These are the Proceedings of the International Colloquium of Mathematics and Computer Science held at the Vienna University of Technology, September 13-17, 2004. This colloquium is the third one in a now regularly established series following the first two venues in September 2000 and September 2002 in Ver sailles. The present issue is centered around Combinatorics and Random Struc tures, Graph Theory, Analysis of Algorithms, Trees, Probability, Combinatorial Stochastic Processes, and Applications. It contains invited papers, contributed papers (lectures) and short communications (posters). The contributions have been carefully reviewed for their scientific quality and originality by the Scientific Committee chaired by Michael Drmota (Vienna Uni versity of Technology, Austria) and composed of Brigitte Chauvin (Universite de Versailles, France), Luc Devroye (McGill University, Canada), Daniele Gardy (Uni versite de Versailles, France), Philippe Flajolet (INRIA Rocquencourt, France), Michal Karonski (Adam Mickiewicz University, Poland), Abdelkader Mokkadem (Universite de Versailles, France), Helmut Prodinger (University of Witwatersrand, South Africa), J. Michael Steele (University of Pennsylvania, Philadelphia, USA), Brigitte Vallee (Universite de Caen, France). We thank them and all anonymous referees for their impressive work."
What is the "most uniform" way of distributing n points in the unit square? How big is the "irregularity" necessarily present in any such distribution? This book is an accessible and lively introduction to the area of geometric discrepancy theory, with numerous exercises and illustrations. In separate, more specialized parts, it also provides a comprehensive guide to recent research.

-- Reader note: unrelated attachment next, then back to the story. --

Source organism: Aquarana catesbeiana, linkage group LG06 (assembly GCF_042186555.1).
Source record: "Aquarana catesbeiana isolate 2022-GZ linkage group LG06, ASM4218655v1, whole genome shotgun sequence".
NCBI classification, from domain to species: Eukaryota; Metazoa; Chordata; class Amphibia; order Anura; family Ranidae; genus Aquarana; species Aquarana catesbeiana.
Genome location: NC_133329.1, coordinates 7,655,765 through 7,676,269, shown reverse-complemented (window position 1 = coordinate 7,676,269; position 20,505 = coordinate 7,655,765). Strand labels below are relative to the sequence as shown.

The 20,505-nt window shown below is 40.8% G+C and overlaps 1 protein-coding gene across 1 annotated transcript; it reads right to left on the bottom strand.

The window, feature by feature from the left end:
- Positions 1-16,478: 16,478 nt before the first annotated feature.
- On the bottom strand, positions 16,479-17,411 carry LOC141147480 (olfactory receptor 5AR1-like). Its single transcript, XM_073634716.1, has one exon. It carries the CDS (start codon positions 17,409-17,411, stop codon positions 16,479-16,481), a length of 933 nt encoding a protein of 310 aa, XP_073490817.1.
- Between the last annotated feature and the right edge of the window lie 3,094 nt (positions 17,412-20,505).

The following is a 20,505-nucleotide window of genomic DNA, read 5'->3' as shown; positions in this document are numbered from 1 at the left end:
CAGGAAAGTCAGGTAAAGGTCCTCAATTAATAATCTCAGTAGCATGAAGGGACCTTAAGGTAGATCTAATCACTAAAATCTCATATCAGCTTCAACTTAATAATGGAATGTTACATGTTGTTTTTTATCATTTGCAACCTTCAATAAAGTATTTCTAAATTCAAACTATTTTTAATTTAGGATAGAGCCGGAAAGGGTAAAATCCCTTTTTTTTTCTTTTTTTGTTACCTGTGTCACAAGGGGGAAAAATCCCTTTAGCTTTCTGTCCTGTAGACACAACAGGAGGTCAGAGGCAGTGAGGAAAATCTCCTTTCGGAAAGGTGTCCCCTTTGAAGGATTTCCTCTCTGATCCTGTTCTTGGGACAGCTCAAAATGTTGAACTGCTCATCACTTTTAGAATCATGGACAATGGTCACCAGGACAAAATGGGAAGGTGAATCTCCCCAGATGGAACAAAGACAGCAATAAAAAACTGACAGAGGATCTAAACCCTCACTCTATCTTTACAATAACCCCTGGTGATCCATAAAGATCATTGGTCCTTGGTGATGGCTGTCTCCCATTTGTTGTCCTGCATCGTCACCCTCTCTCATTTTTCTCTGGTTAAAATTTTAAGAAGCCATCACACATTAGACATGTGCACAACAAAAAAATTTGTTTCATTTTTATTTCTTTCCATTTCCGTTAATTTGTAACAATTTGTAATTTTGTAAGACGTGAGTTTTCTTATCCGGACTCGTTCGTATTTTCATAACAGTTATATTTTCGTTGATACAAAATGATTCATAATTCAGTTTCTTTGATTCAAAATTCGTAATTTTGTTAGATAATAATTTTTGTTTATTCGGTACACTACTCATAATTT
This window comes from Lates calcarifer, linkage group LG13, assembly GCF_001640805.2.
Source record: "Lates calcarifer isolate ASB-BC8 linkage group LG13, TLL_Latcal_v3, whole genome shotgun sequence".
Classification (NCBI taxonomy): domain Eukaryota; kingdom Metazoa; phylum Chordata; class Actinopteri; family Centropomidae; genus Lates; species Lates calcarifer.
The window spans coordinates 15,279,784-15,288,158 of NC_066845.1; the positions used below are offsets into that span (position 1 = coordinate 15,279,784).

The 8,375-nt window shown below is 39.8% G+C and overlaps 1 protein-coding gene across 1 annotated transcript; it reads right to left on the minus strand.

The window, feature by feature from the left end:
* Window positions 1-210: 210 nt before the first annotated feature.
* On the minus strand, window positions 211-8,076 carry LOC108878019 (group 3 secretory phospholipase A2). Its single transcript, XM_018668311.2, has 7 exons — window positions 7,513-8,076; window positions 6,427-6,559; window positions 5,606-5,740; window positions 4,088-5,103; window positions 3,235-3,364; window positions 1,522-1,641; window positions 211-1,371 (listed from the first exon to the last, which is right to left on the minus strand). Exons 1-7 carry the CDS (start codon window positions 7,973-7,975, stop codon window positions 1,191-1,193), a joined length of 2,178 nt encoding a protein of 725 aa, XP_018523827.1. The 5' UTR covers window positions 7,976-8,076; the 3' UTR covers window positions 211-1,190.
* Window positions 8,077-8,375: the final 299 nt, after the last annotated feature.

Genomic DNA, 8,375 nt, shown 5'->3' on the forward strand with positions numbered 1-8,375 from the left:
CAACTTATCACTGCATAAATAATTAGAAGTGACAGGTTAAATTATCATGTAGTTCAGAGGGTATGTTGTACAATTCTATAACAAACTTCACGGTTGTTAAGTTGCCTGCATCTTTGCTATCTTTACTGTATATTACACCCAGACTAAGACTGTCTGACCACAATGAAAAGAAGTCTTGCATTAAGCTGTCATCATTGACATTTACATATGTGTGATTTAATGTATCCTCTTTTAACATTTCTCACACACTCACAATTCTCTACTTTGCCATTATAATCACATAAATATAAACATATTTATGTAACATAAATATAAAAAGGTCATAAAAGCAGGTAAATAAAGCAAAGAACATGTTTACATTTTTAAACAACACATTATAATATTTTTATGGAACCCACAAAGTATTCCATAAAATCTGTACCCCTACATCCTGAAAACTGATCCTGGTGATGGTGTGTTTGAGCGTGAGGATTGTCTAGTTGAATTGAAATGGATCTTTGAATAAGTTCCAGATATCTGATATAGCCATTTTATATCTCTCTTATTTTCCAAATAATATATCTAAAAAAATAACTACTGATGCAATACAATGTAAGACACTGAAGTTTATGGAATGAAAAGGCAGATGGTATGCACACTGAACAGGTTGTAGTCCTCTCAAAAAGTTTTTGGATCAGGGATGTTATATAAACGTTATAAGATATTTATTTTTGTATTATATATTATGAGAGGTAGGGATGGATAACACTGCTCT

For a long time computer scientists have distinguished between fast and slow algo rithms. Fast (or good) algorithms are the algorithms that run in polynomial time, which means that the number of steps required for the algorithm to solve a problem is bounded by some polynomial in the length of the input. All other algorithms are slow (or bad). The running time of slow algorithms is usually exponential. This book is about bad algorithms. There are several reasons why we are interested in exponential time algorithms. Most of us believe that there are many natural problems which cannot be solved by polynomial time algorithms. The most famous and oldest family of hard problems is the family of NP complete problems. Most likely there are no polynomial time al gorithms solving these hard problems and in the worst case scenario the exponential running time is unavoidable. Every combinatorial problem is solvable in ?nite time by enumerating all possi ble solutions, i. e. by brute force search. But is brute force search always unavoid able? De?nitely not. Already in the nineteen sixties and seventies it was known that some NP complete problems can be solved signi?cantly faster than by brute force search. Three classic examples are the following algorithms for the TRAVELLING SALESMAN problem, MAXIMUM INDEPENDENT SET, and COLORING.